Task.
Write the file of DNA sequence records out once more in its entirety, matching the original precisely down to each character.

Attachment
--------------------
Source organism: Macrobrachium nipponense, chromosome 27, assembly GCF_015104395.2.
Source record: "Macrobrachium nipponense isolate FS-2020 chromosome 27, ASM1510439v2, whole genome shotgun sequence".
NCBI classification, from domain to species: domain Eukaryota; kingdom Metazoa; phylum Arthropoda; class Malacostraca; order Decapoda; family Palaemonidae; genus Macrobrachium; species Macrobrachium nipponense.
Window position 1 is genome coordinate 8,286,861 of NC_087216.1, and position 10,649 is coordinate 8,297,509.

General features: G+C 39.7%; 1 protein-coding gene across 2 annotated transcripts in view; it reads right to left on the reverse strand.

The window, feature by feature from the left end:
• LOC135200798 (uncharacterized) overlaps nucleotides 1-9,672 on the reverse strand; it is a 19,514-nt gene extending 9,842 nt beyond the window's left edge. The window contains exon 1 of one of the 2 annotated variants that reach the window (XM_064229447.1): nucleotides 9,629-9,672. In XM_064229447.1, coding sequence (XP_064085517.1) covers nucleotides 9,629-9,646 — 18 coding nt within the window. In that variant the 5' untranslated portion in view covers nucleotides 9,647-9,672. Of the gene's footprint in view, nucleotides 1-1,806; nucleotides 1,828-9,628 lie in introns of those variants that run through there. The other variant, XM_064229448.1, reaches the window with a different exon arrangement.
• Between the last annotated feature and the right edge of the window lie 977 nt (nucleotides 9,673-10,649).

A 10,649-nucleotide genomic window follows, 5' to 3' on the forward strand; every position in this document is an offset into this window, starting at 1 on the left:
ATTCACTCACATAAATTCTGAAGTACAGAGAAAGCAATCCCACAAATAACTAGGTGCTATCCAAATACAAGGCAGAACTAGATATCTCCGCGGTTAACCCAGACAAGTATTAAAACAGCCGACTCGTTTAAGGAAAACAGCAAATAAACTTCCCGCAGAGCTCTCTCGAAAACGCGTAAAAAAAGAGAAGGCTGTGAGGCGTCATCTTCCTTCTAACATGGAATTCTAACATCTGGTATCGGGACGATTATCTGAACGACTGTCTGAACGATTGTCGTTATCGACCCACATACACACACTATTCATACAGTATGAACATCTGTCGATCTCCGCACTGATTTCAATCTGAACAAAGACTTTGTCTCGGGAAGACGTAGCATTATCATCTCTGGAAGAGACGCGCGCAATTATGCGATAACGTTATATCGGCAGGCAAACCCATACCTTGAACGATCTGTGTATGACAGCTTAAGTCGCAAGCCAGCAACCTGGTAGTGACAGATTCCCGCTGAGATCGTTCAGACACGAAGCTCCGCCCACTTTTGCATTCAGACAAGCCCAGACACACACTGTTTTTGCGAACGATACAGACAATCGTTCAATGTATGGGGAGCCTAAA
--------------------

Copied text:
Source organism: Macrobrachium nipponense, chromosome 27, assembly GCF_015104395.2.
Source record: "Macrobrachium nipponense isolate FS-2020 chromosome 27, ASM1510439v2, whole genome shotgun sequence".
NCBI classification, from domain to species: domain Eukaryota; kingdom Metazoa; phylum Arthropoda; class Malacostraca; order Decapoda; family Palaemonidae; genus Macrobrachium; species Macrobrachium nipponense.
Window position 1 is genome coordinate 8,286,861 of NC_087216.1, and position 10,649 is coordinate 8,297,509.

General features: G+C 39.7%; 1 protein-coding gene across 2 annotated transcripts in view; it reads right to left on the reverse strand.

The window, feature by feature from the left end:
• LOC135200798 (uncharacterized) overlaps nucleotides 1-9,672 on the reverse strand; it is a 19,514-nt gene extending 9,842 nt beyond the window's left edge. The window contains exon 1 of one of the 2 annotated variants that reach the window (XM_064229447.1): nucleotides 9,629-9,672. In XM_064229447.1, coding sequence (XP_064085517.1) covers nucleotides 9,629-9,646 — 18 coding nt within the window. In that variant the 5' untranslated portion in view covers nucleotides 9,647-9,672. Of the gene's footprint in view, nucleotides 1-1,806; nucleotides 1,828-9,628 lie in introns of those variants that run through there. The other variant, XM_064229448.1, reaches the window with a different exon arrangement.
• Between the last annotated feature and the right edge of the window lie 977 nt (nucleotides 9,673-10,649).

A 10,649-nucleotide genomic window follows, 5' to 3' on the forward strand; every position in this document is an offset into this window, starting at 1 on the left:
ATTCACTCACATAAATTCTGAAGTACAGAGAAAGCAATCCCACAAATAACTAGGTGCTATCCAAATACAAGGCAGAACTAGATATCTCCGCGGTTAACCCAGACAAGTATTAAAACAGCCGACTCGTTTAAGGAAAACAGCAAATAAACTTCCCGCAGAGCTCTCTCGAAAACGCGTAAAAAAAGAGAAGGCTGTGAGGCGTCATCTTCCTTCTAACATGGAATTCTAACATCTGGTATCGGGACGATTATCTGAACGACTGTCTGAACGATTGTCGTTATCGACCCACATACACACACTATTCATACAGTATGAACATCTGTCGATCTCCGCACTGATTTCAATCTGAACAAAGACTTTGTCTCGGGAAGACGTAGCATTATCATCTCTGGAAGAGACGCGCGCAATTATGCGATAACGTTATATCGGCAGGCAAACCCATACCTTGAACGATCTGTGTATGACAGCTTAAGTCGCAAGCCAGCAACCTGGTAGTGACAGATTCCCGCTGAGATCGTTCAGACACGAAGCTCCGCCCACTTTTGCATTCAGACAAGCCCAGACACACACTGTTTTTGCGAACGATACAGACAATCGTTCAATGTATGGGGAGCCTAAA